Researchers at the University of British Columbia are preparing for a small sample from a multi-billion-year-old asteroid to arrive in their lab.
Pacific Centre for Isotopic and Geochemical Research director Dominique Weis expects a sample of up to a few hundred milligrams from the asteroid Bennu to arrive by the end of November.
“Bennu’s constituent materials haven’t undergone significant chemical changes over the past 4.5 billion years,” Weis said in a news release. “Finding out what Bennu is made of will give us a window into the early solar system and what gave rise to how our solar system turned out to be.”
Samples from Bennu arrived on Earth on Sept. 24. They were collected during a seven-year mission, and delivered via the OSIRIS-REx spacecraft to the U.S.
Scientists have estimated the capsule holds 250 grams from the carbon-rich asteroid, give or take 101 grams — a large margin of error, Weis said.
OSIRIS-REx was launched in 2016 and reached the asteroid two years later. After identifying a suitable location, it lowered a robotic arm vacuum into the surface in 2020 to extract the third and largest sample ever taken from an asteroid in the first mission of its kind for NASA.
Some of the sample spilled and floated away when the spacecraft scooped up too much and rocks jammed the container’s lid during collection three years ago.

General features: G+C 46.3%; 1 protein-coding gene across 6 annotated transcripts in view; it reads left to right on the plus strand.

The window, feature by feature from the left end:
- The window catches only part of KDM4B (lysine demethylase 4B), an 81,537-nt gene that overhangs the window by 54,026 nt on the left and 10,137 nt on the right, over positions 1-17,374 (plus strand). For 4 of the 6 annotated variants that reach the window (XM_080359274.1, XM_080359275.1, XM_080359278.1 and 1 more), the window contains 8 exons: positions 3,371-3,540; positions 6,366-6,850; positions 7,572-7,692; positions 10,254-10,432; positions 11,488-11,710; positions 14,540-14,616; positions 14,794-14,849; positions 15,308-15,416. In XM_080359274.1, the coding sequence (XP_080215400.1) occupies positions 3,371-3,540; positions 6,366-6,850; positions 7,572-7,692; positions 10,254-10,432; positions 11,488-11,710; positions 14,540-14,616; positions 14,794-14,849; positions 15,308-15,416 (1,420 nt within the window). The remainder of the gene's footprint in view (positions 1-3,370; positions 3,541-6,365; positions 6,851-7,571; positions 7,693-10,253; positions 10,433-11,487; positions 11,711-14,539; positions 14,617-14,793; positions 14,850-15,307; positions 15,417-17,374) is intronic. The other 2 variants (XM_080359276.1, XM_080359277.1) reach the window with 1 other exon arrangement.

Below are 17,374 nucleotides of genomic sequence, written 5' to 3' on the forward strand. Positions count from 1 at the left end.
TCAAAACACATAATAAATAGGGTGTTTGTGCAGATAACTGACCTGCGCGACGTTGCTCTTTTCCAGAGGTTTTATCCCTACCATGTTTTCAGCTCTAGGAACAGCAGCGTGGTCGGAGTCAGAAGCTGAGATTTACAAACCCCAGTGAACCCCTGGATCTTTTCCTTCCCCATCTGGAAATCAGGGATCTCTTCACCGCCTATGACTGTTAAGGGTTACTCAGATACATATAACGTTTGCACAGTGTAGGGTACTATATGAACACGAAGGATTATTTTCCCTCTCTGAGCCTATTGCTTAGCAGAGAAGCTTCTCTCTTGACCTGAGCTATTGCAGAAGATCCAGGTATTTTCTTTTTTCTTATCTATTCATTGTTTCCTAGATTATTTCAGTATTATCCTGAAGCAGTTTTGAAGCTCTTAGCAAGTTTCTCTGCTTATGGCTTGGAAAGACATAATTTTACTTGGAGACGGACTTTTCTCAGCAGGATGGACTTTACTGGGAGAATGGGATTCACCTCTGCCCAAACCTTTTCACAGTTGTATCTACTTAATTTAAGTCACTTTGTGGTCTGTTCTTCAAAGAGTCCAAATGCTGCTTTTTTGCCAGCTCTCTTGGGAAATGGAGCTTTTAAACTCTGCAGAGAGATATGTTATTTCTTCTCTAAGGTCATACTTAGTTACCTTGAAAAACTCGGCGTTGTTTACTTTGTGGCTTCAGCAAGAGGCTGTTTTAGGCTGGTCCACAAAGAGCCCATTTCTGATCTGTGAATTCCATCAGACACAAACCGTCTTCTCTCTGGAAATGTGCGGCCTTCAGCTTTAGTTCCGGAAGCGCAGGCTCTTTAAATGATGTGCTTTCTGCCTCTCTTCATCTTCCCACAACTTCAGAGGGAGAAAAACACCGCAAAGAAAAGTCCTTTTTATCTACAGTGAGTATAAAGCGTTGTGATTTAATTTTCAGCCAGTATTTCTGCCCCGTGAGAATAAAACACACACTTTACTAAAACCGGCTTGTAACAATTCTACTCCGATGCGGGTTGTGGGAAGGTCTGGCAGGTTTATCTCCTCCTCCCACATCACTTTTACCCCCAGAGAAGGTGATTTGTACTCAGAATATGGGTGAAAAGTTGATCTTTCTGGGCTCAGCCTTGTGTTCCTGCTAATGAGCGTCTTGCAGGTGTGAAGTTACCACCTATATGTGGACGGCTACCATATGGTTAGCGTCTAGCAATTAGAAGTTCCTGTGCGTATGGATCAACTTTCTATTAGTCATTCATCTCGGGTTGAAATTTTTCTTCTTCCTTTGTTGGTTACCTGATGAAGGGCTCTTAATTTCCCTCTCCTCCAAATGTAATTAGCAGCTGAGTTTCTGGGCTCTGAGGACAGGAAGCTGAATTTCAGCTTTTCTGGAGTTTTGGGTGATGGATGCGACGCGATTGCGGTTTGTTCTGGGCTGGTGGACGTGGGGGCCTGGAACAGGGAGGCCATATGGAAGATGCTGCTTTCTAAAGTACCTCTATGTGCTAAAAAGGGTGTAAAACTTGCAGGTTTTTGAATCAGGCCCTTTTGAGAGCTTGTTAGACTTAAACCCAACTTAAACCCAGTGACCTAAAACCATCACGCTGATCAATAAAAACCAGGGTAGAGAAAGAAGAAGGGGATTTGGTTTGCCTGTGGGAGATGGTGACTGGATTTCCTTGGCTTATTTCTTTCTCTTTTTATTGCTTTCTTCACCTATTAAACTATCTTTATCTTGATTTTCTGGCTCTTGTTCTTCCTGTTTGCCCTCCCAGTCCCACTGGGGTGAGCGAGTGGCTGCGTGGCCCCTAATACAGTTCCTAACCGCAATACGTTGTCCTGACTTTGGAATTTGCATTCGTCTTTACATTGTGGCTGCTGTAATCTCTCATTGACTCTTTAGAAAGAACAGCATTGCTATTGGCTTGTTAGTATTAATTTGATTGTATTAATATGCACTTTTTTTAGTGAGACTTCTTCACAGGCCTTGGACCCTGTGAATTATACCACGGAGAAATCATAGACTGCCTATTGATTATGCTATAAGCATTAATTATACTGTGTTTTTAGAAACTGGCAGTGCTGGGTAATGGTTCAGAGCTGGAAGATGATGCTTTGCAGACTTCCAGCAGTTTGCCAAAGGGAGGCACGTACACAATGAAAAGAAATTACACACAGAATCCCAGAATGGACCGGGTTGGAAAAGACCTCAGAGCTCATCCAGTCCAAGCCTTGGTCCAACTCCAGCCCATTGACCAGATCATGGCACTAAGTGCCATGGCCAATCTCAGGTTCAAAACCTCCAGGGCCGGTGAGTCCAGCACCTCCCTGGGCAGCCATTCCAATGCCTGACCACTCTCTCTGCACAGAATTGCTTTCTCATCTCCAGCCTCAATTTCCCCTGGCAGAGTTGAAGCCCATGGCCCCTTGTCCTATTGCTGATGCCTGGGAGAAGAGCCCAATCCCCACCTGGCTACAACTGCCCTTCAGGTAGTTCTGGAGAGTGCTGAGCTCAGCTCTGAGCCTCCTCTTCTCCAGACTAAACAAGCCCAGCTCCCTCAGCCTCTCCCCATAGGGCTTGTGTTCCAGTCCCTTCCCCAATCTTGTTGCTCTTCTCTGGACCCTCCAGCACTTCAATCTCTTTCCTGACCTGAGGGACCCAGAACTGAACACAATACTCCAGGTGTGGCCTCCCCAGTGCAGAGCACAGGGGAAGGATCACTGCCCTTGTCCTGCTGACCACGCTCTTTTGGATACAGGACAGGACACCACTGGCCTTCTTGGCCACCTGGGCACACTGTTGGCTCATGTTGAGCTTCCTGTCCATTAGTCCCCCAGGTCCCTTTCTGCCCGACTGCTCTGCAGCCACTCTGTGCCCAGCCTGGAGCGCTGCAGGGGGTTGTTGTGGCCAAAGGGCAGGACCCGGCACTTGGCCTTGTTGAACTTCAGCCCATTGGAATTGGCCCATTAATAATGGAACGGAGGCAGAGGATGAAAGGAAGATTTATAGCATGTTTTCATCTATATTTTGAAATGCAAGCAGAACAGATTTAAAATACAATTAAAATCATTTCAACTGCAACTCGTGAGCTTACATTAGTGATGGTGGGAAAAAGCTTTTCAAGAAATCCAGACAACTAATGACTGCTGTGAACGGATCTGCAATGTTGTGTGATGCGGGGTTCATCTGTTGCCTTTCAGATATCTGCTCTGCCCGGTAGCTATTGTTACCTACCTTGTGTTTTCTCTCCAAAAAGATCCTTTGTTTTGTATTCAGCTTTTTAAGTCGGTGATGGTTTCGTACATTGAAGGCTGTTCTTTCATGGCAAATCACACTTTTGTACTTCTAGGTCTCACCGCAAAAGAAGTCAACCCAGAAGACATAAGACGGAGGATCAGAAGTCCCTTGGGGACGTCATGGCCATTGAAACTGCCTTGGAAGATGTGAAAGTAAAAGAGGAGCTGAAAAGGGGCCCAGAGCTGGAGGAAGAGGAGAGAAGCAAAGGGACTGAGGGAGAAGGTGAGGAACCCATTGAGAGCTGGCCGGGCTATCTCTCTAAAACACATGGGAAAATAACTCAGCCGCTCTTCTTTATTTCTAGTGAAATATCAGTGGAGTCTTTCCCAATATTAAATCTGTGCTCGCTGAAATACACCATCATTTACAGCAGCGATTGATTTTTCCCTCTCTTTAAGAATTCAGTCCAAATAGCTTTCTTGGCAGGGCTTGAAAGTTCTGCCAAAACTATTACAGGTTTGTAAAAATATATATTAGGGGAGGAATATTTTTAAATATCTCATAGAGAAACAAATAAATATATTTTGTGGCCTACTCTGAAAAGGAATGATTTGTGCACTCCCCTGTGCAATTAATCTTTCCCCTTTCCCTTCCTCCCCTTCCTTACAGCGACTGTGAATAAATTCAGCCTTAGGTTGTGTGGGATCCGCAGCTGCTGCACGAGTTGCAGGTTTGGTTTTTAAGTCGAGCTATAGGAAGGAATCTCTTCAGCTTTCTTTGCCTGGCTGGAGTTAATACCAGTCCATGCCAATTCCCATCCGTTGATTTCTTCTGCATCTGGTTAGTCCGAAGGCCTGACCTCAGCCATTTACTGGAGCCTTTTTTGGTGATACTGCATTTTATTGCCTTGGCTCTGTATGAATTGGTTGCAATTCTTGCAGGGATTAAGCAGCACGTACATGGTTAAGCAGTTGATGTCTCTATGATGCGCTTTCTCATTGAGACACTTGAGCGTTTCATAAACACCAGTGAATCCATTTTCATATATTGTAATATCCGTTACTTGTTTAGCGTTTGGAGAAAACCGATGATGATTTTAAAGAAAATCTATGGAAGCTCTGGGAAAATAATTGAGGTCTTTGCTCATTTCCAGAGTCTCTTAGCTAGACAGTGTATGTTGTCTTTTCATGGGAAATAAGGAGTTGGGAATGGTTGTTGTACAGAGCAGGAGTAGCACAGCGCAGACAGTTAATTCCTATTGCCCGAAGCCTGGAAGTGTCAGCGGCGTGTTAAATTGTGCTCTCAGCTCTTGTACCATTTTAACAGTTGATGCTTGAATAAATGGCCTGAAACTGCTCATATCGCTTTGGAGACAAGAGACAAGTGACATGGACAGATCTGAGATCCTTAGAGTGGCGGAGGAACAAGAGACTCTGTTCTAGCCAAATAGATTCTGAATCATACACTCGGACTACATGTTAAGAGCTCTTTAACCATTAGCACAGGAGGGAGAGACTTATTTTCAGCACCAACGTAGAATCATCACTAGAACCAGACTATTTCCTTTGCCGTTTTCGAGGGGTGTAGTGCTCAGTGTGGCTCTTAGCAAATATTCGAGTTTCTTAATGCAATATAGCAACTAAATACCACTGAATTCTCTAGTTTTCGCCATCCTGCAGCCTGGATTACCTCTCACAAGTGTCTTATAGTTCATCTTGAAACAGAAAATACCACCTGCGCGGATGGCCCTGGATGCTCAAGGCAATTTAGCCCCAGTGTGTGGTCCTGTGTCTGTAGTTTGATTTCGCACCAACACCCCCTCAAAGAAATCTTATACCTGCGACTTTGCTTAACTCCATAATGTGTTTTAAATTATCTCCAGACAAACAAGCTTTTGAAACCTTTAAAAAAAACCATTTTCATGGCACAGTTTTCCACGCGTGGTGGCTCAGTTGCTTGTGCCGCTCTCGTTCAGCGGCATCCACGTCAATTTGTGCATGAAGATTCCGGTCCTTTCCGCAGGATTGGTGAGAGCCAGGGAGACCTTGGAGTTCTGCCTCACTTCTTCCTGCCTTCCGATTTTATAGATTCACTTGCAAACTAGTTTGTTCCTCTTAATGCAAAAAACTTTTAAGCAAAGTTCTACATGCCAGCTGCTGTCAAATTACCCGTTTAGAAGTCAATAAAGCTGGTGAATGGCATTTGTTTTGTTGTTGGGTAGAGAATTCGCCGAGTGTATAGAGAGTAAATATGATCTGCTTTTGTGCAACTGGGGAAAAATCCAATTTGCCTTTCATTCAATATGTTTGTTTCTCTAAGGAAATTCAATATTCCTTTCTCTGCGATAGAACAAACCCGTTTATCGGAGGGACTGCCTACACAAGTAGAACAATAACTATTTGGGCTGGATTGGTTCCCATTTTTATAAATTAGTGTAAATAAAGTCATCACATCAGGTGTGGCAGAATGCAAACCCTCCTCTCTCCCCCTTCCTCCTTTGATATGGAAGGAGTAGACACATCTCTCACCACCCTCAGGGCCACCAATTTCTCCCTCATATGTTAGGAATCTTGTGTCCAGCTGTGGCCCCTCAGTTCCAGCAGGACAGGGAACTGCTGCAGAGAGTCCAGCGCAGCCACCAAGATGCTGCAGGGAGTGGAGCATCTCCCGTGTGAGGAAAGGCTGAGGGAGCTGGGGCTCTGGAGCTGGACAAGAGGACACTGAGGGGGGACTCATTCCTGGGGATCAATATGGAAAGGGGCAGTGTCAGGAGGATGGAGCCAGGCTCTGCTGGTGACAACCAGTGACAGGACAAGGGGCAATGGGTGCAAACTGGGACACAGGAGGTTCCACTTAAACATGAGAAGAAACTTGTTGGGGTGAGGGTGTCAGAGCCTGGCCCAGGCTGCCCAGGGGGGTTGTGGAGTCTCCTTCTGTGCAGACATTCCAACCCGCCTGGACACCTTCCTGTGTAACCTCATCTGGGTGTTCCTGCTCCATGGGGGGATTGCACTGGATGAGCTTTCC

“We are getting the samples directly from NASA,” Weis said. “One of us is going to have to fly to Houston and go pick up the sample because we want to carry them and not ship them by a courier.”
Practice makes perfect
Working on Bennu asteroid samples will be the first time Weis’ lab has analyzed “pristine” extraterrestrial material — samples that have come straight from space, as opposed to meteorites that have fallen through Earth’s atmosphere and landed on the surface, altering their physical and chemical composition.
Her team has been working with NASA and the University of Arizona to prepare for the sample’s arrival.
“We have analyzed test samples for over a year with a composition comparable, we think, to Bennu,” Weis told On The Coast host Gloria Macarenko. “We have practised a lot.”
She said the success of the study will depend on how much usable material they receive — it has to be in perfect condition, and can’t be contaminated or disturbed during its journey to Vancouver.
The sample will come in powder form, but will be reduced into a liquid solution for examination. Weis said they’ll process reference materials with known chemical makeups to ensure quality control.
Not contaminating the sample is important, so the scientists will be working in what’s called a clean-lab, where the air and fume hoods have, respectively, just 1,000 or 100 particles of less than 0.5 microns in diameter per cubic foot. For comparison, a human hair is about 50 microns in diameter.
“Our team is a little anxious about it,” Weis said.
“It’s very exciting and we’re very proud to have been selected and be part of this mission.”
On The Coast7:11How UBC will study samples of asteroid Bennu